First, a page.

Classification: Ceratopsian

Review: Chasmosaurus (CollectA)

2.9 (14 votes)
Chasmosaurus is a fairly well known ceratopsian that lived in Canada during the Campanian era of the Late Cretacious.  It’s characterized by a distinctly tall and wide frill accompanied by three horns on its face.  At least three individual species of this dinosaur are known due to variation amongst frills and horns on various skulls. 

Review: Chasmosaurus (Haolonggood)

4.8 (35 votes)

Haolonggood has once again given us another high demand dinosaur that’s been mostly ignored by other toy companies. In doing so, they’ve helped me complete my decade long quest to own my favorite ceratopsids: Pachyrhinosaurus, Nasutoceratops, Einiosaurus, Centrosaurus, Pentaceratops and now finally, Chasmosaurus.

Review: Chasmosaurus (The Lost World: Jurassic Park by Kenner)

3.4 (16 votes)
Chasmosaurus is surely one of the strangest additions to the Jurassic Park toyline. Although it was at least a dinosaur (unlike Dimetrodon, Estemmenosuchus etc.) it was never mentioned in the books or movies, and isn’t the sort of dinosaur that your ordinary MOTGP (Member Of The General Public…nothing to do with the Moto GP, hail Rossi) could recall from memory.

Review: Cretaceous Collection (Kaiyodo Capsule Q Museum)

3.4 (11 votes)
Review and photos by Patryx
Tyrannosaurus, Triceratops, Velociraptor, Mosasaurus, and Pteranodon. What a familiar lineup! This is a set decidedly influenced by the hype surrounding the latest installment in the Jurassic Park franchise, consisting of five iconic creatures from all over the Cretaceous.

Review: Diabloceratops (Collecta)

3.3 (15 votes)
Diabloceratops, thanks no doubt to its distinctive appearance, media exposure and – of course – that irresistible name, is proving to be quite popular with dinosaur toy manufacturers. This year, both Collecta and Safari are releasing a figure (the latter in their Wild Safari range), with Collecta’s being first out of the blocks.
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Review: Diabloceratops (Jurassic World Dino Trackers, Wild Roar by Mattel)

2.9 (72 votes)

It’s time for our annual review of a large Mattel ceratopsian. Every year since 2018 Mattel has released one of these and they always end up being among my favorite toys from Mattel. This year it’s a Diabloceratops, part of Mattel’s Dino Trackers line.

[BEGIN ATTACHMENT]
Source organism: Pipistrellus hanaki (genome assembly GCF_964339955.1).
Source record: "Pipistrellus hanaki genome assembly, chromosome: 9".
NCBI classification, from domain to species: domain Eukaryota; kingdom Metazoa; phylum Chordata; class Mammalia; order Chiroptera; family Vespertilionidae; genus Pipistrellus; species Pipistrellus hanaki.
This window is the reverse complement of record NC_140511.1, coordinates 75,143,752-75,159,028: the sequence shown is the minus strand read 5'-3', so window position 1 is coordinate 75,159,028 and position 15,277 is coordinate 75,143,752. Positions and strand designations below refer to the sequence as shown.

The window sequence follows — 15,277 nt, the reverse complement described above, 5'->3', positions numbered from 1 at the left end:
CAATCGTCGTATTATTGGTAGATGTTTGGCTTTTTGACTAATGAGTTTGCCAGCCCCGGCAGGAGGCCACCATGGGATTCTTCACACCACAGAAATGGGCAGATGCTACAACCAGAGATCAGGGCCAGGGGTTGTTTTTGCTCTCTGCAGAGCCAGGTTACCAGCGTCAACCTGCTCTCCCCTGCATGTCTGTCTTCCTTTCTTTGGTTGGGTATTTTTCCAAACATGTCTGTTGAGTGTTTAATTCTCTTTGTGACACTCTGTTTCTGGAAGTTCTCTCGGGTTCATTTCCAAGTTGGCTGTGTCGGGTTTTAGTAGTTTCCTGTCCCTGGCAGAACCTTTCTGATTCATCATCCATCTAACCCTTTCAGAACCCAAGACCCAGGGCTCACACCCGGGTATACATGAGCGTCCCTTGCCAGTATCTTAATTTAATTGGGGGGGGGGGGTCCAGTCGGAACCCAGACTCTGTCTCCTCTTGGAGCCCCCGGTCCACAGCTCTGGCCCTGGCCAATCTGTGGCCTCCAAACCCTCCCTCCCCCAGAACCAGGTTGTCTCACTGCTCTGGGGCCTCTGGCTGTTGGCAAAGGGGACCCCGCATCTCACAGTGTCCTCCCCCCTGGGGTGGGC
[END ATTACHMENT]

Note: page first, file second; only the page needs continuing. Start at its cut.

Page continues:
Review: Diabloceratops (Schleich)

4.4 (16 votes)

Review and photos by Bokisaurus

It’s been a good six years since Diabloceratops first burst into the toy figure world scene. It was way back in 2013 when CollectA then followed shortly by Safari both released a figure of this unique ceratopsian in the same year.

It seems like Diabloceratops was destined to be a popular species for toy makers to produce.

Review: Diabloceratops (Wild Safari by Safari Ltd.)

4.6 (24 votes)
Safari’s take on the sinisterly horned ceratopsian from Utah is the second Diabloceratops figure of 2013, following Collecta’s pretty decent effort a few months prior. While it can be a bit dull when companies rush to produce figures of the same animal, they’re quite welcome to as long as we get toys of this calibre.

Review: Diceratops (DinoWaurs Survival)

3 (11 votes)

Greetings DinoWaurriors!!! This line is like the science of palaeontology, full of surprises. It has several surprises, from lacking things like Velociraptor or it’s choice of pterosaurs. Here, we see a ceratopsian, and a nomen dubium: Dicaeratops. This animal is actually Nedoceratops, as named by Othniel Marsh, but he died before the work was completed, and it was named Diceratops later, though this was taken already, so was changed to Nedocaeratops.

Review: Dingy Dino (TMNT by Playmates)

2.9 (13 votes)

Cowabunga! Who’d have ever believed a Teenage Mutant Ninja Turtles product would show up here on the Dinosaur Toy Blog? Well, it’s really not that far-fetched considering that dinosaurs have been included in nearly every single incarnation of the franchise. Today I’ll be looking at one such toy, the “Dingy Dino.”

Dingy, who is clearly intended to be a Triceratops, was released alongside his master Cave-Turtle Leo way back in 1992 as part of the original TMNT line.

Review: Dino Skulls (Toob by Safari Ltd.)

4.4 (24 votes)
From the savage teeth of tyrannosaurs to the intimidating horns of ceratopsians to the endearing crests of hadrosaurs and to the peculiar noggins of pachycephalosaurs, dinosaur skulls truly are stupendous. I previously reviewed Safari’s toob of prehistoric mammal skulls; now I’ll be looking at their Dino Skulls toob.

Review: Dino Trackers Minis (Jurassic World by Mattel)

Group shot.

3.6 (25 votes)

Review and photos by Faelrin, edited by Suspsy

Being a heavy collector of the Mattel Jurassic World line, it’s not often I give attention to their fantastic line of minis despite having collected a good portion of them ever since the line’s launch in 2018. In fact, this is probably my first review of these particular types of figures.

Review: Dinos (Toob by Safari Ltd.)

2.9 (20 votes)
Safari’s very first prehistory toob is charming, but largely showing its age in the details and aesthetics of the figurines.
Toobs might be the unsung heroes of Safari Ltd.’s toy lines. I see them wherever Safari products are sold, even when their larger, standard-sized kin are absent.

Review: Dinosaur Bath Buddies (Little Hero)

2.5 (15 votes)

As a young child, I loved splashing around in the tub with my toys. Who didn’t? Most of my bath toys were sharks and whales and other aquatic creatures, but occasionally a plesiosaur would find its way into the mix. My older son, however, enjoys taking his bath with the Classic Big Four: Brontosaurus, Stegosaurus, Triceratops, and Tyrannosaurus rex.

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